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Old 05-30-2007, 03:30 PM
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Pabs Pabs is offline
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Re: "How to Get Started in Soft Pastels" for our newbies

Like many people before me, I too started with a very cheap set of pastels, and was very upset and disappointed with quite a few "hard shiny bits" on my work........ So, I took the decision to upgrade and bought some W&N soft pastels, which I must say I am very pleased with. Up to now though I have had to use Canson as it's the only stuff I can get locally. I have yet to make a final decision on it.
Other tips - well, I too use a small hand towel, but keep it dry, reason being that every now and then I have to get up to wash my hands. This gives me a physical break which I think we all need now and then, plus it also gives me a chance to re-enter my room and take a stepped-back look at what I'm doing.
My work is either taped to a piece of hardboard or thin MDF, or I use those "R" shaped clips when layed on their sides, which gives me the chance for a wide largin. I also like the look of a crisp edge when removing the tape. My borads are either placed on an easel, on a tyable-top easel, or just propped up on my lap and a table or desk.
Last tip is to buy a shower curtain - mine cost me £3 from B&Q, and I use it on the floor to protect the carpet (I work at home in my "office" spare bedroom. It's easy enough to pick up and shake outside or wash off, and so far I've found it very hard wearing and durable.
Regards,
Pabs
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Old 07-02-2007, 10:54 AM
KarenL. KarenL. is offline
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Re: "How to Get Started in Soft Pastels" for our newbies

What is the best way to organize pastel sticks? Can the various brands be all placed together - then sorted by hue? What are not-to-be-without colors in favorite brands?
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Old 07-02-2007, 12:59 PM
KarenL. KarenL. is offline
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Re: "How to Get Started in Soft Pastels" for our newbies

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Old 07-02-2007, 03:16 PM
BruceF BruceF is offline
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Re: "How to Get Started in Soft Pastels" for our newbies

Here are some recent threads on organizing your pastels:
http://www.wetcanvas.com/forums/showthread.php?t=427722

http://www.wetcanvas.com/forums/show...php?t=337816&]

One from the Pastel Library on sorting by value:
http://www.wetcanvas.com/forums/show...% 20as%20tone
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Old 07-03-2007, 08:01 AM
ggsl ggsl is offline
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Re: "How to Get Started in Soft Pastels" for our newbies

I am a new member to Wet Canvas! and have been working in pastels for just over a year. Really appreciate this thread. Lots of great ideas. Hope to see it continue.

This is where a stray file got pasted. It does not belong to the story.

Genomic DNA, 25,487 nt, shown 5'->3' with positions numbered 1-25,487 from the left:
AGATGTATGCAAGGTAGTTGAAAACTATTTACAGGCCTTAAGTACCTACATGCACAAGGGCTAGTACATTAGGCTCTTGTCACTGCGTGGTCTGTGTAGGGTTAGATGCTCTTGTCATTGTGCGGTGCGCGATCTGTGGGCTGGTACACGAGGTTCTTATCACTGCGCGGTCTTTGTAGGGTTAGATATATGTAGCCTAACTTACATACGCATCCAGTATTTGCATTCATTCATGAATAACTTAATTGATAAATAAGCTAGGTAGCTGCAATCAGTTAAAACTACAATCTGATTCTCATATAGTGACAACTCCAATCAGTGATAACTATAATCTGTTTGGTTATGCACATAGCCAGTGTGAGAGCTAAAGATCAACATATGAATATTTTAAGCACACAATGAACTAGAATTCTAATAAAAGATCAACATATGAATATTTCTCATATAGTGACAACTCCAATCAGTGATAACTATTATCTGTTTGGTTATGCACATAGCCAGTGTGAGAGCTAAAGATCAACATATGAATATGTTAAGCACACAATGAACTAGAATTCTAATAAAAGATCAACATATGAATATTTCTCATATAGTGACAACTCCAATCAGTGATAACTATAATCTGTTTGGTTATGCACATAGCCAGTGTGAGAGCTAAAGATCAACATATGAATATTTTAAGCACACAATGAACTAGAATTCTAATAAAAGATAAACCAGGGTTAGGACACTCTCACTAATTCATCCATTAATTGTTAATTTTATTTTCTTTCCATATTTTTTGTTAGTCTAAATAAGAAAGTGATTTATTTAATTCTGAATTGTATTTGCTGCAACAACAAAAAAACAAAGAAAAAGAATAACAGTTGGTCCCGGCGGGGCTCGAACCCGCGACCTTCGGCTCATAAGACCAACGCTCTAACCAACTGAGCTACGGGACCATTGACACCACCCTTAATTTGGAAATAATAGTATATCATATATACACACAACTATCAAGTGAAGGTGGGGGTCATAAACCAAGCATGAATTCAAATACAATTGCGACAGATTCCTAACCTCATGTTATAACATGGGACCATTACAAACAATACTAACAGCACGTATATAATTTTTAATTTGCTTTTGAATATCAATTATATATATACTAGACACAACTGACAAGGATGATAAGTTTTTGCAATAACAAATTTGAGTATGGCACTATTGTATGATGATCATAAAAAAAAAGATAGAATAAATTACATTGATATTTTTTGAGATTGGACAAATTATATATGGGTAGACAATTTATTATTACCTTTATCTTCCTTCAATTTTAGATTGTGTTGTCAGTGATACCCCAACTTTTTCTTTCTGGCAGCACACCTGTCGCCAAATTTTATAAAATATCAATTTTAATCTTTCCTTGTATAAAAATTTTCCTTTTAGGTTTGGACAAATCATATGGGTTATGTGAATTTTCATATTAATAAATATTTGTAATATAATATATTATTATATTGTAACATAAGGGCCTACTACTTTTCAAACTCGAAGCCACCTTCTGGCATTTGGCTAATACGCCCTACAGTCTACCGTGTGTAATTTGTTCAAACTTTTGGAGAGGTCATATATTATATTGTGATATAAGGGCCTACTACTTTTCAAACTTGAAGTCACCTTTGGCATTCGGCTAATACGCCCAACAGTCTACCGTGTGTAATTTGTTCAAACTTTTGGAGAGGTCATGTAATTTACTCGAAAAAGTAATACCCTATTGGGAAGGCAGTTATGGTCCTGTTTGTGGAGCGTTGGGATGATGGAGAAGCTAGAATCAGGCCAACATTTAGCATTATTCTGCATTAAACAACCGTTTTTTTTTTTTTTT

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Old 07-07-2007, 05:28 PM
mimidoll mimidoll is offline
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Re: "How to Get Started in Soft Pastels" for our newbies

I am a newbie, 3 years in, I love to paint flowers/trees/nature. I want to expand my horizions and learn land/seascapes and portraits eventually. I have the 30 pastel set from Rembrant and the Sennelier set of 525 colors. I am quite intimadated. I do use my Senneliers at the end of my painting, because they are so buttery, I love the affect for the finishing touch. After reading today, I don't feel as intimadated....I think it's time to go for it!!!!
www.everettarts.com I have a few pieces under Mary Ann Cimino in the gallery. I'll take any comments. Thank you!!
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Old 07-22-2007, 09:17 AM
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OzieRTgal OzieRTgal is offline
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Re: "How to Get Started in Soft Pastels" for our newbies

hi,
is there a terminology dictionary somewhere?
I have been using pastels for about a year. I am now working on my third portrait in pastel ( posted in the portrait forum and in the WIP forum) which I am finding very challenging indeed.
I have a very limited selection of pastels. Some cheap department store ones, some harder more expensive ones and some in between. Lack of finances have dictated the selection. I like the in-betweens best. Haven't made up my mind yet if I will stick to pastels...I think I might use them occationally. I do like thier vibrance and softness but find detail harder to manage with them than with other mediums. I have done the majority of my work in graphite with some acrylic and water colour thrown in none of which follows the general methods I read about in places like these forums
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Old 07-22-2007, 12:58 PM
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Selecting Colored Grounds

As a newcomer to pastels, I find that the question that stumps me the most is how to select the color of my support.

Also, the only class I have taken was for painting. The instructor was an acrylic artist, but I learned much that I apply to pastels. However, I am also stumped as to the use of underpainting in pastels. Is this done? If so, how do I apply color theory in chosing which colors to use?

And my final question: Is grisaille (unsure of spelling) ever used in pastels?

Thank you in advance for your replies!
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Old 07-22-2007, 05:01 PM
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Deborah Secor Deborah Secor is offline
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Re: Selecting Colored Grounds

Quote:
Originally Posted by Blooming
As a newcomer to pastels, I find that the question that stumps me the most is how to select the color of my support.

Also, the only class I have taken was for painting. The instructor was an acrylic artist, but I learned much that I apply to pastels. However, I am also stumped as to the use of underpainting in pastels. Is this done? If so, how do I apply color theory in chosing which colors to use?